It is well known that there are more irrational numbers than there are rational ones, and a typical prove for that is the Dedekind cut. Thinking about alternative proves I came up with the following idea:
- Interpret any $n\in\mathbb N$ as a hexadecimal number and convert it to a string (using e.g. UTF-8 encoding).
- Of all the strings obtained this way, only consider those that provide plain English instructions via which one or more real numbers can be obtained.
- All numbers obtained this way are called "describable", the set of them shall be denoted $\mathbb D$.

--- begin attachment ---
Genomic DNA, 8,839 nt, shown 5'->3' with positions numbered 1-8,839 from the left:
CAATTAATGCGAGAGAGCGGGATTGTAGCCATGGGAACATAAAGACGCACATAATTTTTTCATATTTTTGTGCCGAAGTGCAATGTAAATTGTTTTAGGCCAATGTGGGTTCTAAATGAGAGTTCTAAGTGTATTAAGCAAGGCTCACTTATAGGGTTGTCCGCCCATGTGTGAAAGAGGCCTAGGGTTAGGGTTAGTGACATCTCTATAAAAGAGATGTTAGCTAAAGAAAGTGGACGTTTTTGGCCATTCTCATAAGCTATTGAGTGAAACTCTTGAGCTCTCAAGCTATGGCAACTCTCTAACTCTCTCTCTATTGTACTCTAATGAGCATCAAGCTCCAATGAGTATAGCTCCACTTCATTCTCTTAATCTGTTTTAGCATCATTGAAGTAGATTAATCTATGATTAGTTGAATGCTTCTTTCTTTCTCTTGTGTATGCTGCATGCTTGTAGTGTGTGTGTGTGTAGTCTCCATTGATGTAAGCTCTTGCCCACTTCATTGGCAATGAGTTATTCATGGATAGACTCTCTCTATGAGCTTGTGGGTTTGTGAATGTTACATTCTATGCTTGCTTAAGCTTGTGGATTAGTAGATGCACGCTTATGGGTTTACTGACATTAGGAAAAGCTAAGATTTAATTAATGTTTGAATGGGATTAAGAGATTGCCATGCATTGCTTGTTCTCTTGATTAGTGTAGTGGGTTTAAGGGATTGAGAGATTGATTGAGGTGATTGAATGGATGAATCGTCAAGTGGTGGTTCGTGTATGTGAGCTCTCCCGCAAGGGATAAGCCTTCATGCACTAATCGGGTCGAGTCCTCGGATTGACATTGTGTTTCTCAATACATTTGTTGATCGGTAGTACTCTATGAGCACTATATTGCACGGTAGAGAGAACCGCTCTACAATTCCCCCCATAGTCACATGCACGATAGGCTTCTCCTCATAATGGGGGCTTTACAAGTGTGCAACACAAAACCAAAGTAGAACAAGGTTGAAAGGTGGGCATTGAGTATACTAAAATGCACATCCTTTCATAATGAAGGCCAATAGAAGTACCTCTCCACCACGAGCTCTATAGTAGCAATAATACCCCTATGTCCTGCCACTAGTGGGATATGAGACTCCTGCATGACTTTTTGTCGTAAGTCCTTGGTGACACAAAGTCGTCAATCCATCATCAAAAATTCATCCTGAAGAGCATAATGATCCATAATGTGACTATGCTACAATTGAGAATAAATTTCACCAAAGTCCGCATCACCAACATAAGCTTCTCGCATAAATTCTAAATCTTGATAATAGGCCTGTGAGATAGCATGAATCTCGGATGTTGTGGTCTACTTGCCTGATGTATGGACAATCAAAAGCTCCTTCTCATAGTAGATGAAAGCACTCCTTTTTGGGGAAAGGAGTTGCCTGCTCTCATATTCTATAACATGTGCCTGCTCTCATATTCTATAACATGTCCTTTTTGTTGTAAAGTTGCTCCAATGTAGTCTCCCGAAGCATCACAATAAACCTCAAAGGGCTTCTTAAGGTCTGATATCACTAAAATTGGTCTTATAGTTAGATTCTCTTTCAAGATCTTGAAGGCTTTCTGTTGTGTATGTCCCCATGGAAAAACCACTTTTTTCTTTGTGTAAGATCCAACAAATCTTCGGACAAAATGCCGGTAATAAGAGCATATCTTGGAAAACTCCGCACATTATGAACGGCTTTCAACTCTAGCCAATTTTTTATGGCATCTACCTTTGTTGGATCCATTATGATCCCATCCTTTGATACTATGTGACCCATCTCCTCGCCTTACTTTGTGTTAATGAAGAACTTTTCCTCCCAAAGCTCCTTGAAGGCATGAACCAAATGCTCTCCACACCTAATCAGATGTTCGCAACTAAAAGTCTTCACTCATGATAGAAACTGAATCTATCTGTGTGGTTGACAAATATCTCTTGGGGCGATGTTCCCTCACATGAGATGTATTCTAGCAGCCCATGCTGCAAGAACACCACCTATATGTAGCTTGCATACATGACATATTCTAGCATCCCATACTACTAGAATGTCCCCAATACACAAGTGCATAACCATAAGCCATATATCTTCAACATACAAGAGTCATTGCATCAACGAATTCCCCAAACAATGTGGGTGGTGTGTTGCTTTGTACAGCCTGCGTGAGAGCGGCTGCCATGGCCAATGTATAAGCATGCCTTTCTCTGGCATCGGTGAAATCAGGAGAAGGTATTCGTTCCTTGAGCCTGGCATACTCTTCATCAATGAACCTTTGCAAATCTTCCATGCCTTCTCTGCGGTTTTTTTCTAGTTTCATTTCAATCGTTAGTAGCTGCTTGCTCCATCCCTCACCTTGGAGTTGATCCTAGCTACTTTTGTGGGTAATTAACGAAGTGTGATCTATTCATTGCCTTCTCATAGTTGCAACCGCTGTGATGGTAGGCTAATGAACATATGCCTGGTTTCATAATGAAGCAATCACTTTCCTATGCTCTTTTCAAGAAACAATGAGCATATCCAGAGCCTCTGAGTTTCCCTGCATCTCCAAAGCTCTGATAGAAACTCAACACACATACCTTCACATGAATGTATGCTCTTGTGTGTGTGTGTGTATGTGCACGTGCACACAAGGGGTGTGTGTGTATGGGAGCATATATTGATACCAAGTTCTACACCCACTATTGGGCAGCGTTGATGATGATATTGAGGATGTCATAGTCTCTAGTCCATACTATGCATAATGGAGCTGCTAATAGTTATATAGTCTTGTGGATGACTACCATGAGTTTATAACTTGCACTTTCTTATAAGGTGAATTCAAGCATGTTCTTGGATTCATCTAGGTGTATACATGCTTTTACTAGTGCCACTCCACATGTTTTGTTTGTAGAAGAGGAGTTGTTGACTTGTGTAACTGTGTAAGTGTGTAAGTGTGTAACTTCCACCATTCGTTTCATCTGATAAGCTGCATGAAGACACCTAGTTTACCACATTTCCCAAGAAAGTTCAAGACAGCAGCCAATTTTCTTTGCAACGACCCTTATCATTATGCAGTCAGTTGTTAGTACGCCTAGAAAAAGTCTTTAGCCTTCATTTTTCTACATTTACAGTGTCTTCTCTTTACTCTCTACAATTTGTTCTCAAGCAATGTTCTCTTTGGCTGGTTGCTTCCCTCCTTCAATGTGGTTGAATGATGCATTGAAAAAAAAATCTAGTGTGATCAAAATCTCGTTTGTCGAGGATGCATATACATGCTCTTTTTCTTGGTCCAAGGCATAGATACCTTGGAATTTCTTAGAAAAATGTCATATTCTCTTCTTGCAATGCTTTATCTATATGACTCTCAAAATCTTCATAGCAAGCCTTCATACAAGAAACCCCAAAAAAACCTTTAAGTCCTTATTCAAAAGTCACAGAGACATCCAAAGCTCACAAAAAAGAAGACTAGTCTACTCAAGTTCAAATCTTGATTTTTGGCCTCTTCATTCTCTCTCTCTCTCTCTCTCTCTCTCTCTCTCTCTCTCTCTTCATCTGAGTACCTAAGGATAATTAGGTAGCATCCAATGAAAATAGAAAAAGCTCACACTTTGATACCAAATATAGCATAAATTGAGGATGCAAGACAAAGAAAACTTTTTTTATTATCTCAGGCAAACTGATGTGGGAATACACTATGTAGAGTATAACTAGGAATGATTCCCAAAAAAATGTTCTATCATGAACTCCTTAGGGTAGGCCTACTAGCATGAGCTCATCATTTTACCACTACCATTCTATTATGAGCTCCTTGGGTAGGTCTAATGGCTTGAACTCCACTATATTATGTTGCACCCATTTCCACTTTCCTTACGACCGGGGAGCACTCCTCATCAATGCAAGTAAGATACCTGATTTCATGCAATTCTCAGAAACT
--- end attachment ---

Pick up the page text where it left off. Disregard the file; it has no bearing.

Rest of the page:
Now my problem: Since $\mathbb R$ is uncountable, this means there must be an uncountable amount of "indescribable" real numbers $\mathbb I := \mathbb R\backslash \mathbb D$. But using the "describability" defined above, $\mathbb N$ can provide infinitely many descriptions of arbitrary lengths (thus $\mathbb D$ is countable as well), and I fail to see how the countability of $\mathbb N$ can imply the uncountability of $\mathbb I$ (other than already asserting the uncountability of $\mathbb R$). So can the uncountability of $\mathbb I$ be proven?
Since no requirement is made about finite evaluation of the description of any $d\in\mathbb D$, I think $\mathbb D$ is a superset of the computable numbers, though I'm not sure.